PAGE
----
Confessions of a Wildlife Ignoramus, Part 3
For the Birds
This has made me curious about the star turns. There are around a dozen house sparrows, maybe six pairs, who treat the area at the side of the house as their stage, chattering and dashing from hedge to feeder to tiny crevices in the wall and back to the feeder again. Having heard that the population of sparrows in the UK has dropped dramatically since the 1970s – estimates of the decline in number vary from 53% to as much as 77% – I feel honoured by the presence of my little colony. Hence my surprise at discovering online that in some parts of the world sparrows are seen as raucous, scruffy pests. On one day in March 1958 Mao Zedong ordered the entire Chinese nation to bang pots and pans in order to force sparrows to fly until they dropped dead. Apparently around a billion obliged. One Elise Tillinghast of Northern Woodlands Magazine accuses house sparrows of being ‘an invasive species, scavengers that have hitched their wagons to humans,’ which seems a bit rich coming from a human i.e. a member of the most invasive species on the planet. She recommends boarding up nesting boxes to drive them away. Apparently there’s some idea that they deter other, better, birds from making an appearance.
Confessions of a Wildlife Ignoramus, Part 2
February: Going Native
Diary of a Wildlife Ignoramus, Part I
January – Ivy
I merrily hacked away at heavy growth on a wooden side fence. No doubt about it, ivy was the enemy. It was growing under and through the planks, throttling the trellis at the top, threatening to swallow up climbing roses and honeysuckle, casting a baleful shadow across the entire bed. No wonder nothing seemed to be flourishing. But I left alone the thick snaking stems surrounding the old brick wall at the back of the garden. It was a massy superstructure rising high above the wall and projecting into the garden like a veritable Notre Dame Cathedral with flying buttresses, too imposing for an amateur to tackle. I wonder in any case if there might be inhabitants who ought to be left alone till the winter.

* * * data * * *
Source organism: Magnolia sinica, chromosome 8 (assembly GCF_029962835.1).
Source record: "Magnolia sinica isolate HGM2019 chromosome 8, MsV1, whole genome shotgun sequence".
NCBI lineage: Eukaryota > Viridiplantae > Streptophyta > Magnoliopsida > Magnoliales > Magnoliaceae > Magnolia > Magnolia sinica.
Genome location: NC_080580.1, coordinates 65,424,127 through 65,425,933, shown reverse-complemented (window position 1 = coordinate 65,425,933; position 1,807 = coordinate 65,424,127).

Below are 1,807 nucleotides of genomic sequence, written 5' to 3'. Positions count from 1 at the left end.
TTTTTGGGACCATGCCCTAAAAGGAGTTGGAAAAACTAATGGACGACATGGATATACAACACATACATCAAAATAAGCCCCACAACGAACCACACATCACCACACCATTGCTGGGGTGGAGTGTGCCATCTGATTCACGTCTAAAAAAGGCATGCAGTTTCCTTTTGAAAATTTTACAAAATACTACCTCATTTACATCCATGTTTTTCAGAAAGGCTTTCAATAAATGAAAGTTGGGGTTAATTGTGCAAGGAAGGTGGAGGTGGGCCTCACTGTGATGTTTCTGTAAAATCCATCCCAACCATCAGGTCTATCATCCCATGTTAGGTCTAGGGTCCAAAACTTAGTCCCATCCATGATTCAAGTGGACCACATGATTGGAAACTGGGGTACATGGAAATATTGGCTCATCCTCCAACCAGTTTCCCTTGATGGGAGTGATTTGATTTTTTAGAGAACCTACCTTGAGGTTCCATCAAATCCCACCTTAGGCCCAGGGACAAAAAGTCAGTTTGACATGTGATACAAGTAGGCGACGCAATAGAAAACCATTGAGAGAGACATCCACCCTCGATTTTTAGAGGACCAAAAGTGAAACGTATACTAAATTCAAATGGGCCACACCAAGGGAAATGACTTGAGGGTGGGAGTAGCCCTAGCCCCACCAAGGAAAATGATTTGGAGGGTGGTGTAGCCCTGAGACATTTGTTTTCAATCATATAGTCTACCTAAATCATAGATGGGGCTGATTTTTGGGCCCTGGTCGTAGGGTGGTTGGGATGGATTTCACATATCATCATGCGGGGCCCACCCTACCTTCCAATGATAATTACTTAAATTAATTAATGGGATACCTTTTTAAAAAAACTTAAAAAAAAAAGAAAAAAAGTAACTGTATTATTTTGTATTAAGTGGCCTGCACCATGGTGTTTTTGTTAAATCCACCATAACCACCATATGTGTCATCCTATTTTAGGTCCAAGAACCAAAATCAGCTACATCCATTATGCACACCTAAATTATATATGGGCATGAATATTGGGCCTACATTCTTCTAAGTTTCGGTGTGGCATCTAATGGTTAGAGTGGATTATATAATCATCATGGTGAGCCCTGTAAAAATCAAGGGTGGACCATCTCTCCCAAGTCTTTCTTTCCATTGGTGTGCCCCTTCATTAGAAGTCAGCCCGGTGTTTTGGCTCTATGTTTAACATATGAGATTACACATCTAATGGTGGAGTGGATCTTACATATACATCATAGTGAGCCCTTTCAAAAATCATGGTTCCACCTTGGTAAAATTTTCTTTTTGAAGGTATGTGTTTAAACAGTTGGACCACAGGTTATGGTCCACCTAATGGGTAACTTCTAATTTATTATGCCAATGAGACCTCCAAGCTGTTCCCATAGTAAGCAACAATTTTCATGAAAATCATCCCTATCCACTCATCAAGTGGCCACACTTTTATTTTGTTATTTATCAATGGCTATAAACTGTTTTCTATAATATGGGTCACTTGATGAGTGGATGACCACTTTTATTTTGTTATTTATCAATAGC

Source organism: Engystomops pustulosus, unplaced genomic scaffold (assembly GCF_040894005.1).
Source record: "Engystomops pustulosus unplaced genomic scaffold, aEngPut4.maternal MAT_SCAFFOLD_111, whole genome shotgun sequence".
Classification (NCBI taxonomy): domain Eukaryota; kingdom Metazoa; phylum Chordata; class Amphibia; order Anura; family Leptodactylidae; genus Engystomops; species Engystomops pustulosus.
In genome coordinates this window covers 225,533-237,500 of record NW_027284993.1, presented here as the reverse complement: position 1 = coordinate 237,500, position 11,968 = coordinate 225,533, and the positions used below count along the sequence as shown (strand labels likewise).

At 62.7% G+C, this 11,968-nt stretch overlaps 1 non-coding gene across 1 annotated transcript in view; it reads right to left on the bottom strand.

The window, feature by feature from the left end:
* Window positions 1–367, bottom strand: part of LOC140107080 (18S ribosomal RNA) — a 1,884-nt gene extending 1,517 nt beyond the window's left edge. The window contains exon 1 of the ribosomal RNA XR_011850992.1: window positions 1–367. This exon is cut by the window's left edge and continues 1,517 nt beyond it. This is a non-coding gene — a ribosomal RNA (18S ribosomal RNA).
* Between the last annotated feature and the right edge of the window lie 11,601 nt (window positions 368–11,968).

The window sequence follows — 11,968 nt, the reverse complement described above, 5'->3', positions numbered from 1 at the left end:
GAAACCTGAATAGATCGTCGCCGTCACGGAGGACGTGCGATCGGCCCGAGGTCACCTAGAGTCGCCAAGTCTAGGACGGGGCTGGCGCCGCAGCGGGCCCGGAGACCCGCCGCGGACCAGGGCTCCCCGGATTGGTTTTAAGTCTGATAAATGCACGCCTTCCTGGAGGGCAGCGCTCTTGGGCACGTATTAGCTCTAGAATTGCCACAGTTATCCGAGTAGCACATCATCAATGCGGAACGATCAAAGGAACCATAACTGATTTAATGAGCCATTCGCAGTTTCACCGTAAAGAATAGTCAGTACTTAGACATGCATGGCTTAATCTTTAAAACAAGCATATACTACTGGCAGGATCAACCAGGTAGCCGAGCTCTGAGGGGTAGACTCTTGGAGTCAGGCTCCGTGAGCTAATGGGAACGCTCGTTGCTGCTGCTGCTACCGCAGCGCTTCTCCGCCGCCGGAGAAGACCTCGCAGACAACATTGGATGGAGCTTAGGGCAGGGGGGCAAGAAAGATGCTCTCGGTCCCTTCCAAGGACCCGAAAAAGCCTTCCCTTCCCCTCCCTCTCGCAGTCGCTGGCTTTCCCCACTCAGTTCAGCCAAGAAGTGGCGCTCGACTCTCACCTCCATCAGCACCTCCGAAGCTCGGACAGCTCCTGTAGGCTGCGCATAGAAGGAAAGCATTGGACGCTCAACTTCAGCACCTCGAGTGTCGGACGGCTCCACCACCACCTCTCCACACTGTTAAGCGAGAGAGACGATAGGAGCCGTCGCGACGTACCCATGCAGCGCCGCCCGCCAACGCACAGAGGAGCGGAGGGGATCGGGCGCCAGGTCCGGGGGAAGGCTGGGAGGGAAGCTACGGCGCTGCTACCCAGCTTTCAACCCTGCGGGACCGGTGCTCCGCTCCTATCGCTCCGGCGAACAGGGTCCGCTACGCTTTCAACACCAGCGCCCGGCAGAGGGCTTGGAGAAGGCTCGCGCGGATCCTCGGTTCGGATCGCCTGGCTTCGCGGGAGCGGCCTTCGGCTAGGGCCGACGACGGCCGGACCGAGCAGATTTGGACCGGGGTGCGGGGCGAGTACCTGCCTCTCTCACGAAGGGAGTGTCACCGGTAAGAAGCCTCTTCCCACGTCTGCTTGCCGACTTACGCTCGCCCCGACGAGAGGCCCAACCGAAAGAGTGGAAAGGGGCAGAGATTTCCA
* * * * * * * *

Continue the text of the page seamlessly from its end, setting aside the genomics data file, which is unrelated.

As an evergreen it offers cover year-round, the flowers outlast other British plants right into December offering vital nectar, and the clusters of berry-like fruit give sustenance in late winter once all the hips, haws and seed heads have been used up. In short, it’s a wonder-plant, a marvel of natural design, at once 24-7 supermarket and grand hotel for birds and smaller beasties. Forget the rest of my attempts at so-called ‘gardening’; from the point of view of wilder Hyde, the ivy reigns supreme. Chris Baines has taught me that ivy should be an essential ally in preventing the garden from turning into that dreaded phenomenon: the GREEN DESERT (more on this in later entries). With some relief, I find that the growth hacked off the fence in the springtime frenzy is re-establishing itself. You can’t beat ivy. And that’s a good thing.
Top tip for January: negotiate a truce with ivy.
Thoughts and advice on this point from Hyde wildlife experts very welcome.